Yangon is a city that builds among, rather than against, its ruins. Stately heritage buildings loom over a classic Southeast Asian scene of smoky street food stalls and swarms of scooters. Early mornings are particularly lively, as women sashay while balancing bags or baskets filled with produce on their heads, and men—many dressed in the traditional saronglike longyi—crouch over small plastic stools for morning coffee and banter. Monks roam around the city, barefoot and often with a briefcase and smartphone in tow.
It was only seven years ago that the veil was lifted on Myanmar, also known as Burma. The once closed-off nation’s military government began transferring power to civilian leaders in 2011, and subsequently opened the country to visitors the following year. Since then, it has been growing and developing at whiplash speed, but it’s doing so on its own terms.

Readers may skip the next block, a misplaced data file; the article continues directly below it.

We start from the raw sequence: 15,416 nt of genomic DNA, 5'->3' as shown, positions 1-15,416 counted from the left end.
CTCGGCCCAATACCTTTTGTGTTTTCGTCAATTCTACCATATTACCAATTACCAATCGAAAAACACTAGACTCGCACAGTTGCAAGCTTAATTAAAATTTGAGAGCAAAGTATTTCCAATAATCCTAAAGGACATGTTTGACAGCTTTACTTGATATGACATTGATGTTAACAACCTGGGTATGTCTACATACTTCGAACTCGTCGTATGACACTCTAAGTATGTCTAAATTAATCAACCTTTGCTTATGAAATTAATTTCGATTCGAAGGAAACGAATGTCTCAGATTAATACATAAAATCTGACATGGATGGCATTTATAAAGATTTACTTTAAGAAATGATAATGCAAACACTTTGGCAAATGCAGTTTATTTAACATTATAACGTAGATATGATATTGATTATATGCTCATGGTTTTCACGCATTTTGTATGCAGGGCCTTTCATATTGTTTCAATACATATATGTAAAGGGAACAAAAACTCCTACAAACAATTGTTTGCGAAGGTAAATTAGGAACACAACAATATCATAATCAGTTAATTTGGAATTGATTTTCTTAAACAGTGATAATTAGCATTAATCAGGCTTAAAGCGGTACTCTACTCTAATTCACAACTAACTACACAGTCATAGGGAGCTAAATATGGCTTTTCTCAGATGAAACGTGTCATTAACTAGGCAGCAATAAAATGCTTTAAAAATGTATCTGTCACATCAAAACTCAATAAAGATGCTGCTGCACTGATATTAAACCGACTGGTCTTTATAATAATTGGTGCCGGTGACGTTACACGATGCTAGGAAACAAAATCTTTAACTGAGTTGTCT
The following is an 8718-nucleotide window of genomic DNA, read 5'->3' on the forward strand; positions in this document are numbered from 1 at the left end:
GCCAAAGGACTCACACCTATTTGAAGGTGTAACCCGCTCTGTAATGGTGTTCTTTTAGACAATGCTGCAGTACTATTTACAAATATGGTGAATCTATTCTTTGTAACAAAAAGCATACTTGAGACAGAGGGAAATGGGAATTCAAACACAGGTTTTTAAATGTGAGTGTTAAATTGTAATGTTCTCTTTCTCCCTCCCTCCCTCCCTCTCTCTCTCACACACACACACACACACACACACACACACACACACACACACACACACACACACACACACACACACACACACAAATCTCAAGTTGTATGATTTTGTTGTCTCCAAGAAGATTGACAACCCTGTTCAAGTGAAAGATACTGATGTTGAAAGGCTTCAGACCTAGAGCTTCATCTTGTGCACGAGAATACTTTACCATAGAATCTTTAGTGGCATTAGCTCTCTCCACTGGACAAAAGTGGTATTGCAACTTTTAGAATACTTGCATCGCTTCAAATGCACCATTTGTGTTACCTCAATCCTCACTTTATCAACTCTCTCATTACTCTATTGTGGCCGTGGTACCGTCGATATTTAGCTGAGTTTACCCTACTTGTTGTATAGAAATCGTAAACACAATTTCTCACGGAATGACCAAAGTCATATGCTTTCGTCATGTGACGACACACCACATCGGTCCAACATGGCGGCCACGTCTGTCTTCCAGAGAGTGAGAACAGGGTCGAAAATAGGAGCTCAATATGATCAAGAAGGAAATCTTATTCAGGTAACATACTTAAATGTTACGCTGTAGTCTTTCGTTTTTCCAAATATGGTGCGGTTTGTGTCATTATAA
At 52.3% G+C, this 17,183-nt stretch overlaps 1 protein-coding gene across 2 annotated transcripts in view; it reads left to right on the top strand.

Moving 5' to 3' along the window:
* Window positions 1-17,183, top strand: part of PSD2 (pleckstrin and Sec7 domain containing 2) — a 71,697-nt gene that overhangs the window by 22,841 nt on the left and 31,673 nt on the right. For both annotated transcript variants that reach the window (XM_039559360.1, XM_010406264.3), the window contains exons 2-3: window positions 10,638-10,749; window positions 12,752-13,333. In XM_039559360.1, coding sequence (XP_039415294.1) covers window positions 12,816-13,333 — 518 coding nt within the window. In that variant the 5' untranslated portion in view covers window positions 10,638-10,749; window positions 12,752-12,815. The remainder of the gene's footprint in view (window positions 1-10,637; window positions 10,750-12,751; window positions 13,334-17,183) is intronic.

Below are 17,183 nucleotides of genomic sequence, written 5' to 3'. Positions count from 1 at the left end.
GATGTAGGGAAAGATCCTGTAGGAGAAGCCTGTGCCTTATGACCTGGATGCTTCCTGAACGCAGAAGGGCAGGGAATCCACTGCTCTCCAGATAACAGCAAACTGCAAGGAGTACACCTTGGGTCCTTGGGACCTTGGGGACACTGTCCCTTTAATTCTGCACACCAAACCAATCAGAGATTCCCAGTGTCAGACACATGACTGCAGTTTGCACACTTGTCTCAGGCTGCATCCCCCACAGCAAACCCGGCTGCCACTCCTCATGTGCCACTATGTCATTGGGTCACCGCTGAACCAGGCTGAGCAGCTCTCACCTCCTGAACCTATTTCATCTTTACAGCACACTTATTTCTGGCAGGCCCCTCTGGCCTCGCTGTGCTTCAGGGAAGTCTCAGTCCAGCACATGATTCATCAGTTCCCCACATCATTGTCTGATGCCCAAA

There’s a strong and proud sense of identity in Myanmar that holds fast to authenticity. In Yangon, the country’s former capital once known as Rangoon, you won’t find a McDonald’s or 7-Eleven. Instead, you’ll uncover boutiques by designers harnessing tribal weaving techniques and restaurants showcasing traditional flavours from the country’s different regions. There’s a clear desire to do things in a way that’s uniquely Burmese—to modernise what’s already there rather than completely redefine itself.
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